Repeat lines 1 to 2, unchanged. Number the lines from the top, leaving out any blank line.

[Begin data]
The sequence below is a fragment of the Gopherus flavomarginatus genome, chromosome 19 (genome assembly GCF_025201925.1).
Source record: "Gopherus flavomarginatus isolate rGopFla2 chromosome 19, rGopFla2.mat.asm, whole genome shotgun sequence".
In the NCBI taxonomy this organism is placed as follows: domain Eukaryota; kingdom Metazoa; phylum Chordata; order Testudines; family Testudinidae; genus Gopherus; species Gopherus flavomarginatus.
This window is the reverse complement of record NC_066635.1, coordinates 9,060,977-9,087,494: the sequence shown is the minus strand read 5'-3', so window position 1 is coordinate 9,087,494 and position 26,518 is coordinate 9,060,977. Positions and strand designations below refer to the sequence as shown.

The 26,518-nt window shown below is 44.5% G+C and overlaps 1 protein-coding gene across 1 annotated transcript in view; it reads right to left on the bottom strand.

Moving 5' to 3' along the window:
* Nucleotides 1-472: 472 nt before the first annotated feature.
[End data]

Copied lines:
The sequence below is a fragment of the Gopherus flavomarginatus genome, chromosome 19 (genome assembly GCF_025201925.1).
Source record: "Gopherus flavomarginatus isolate rGopFla2 chromosome 19, rGopFla2.mat.asm, whole genome shotgun sequence".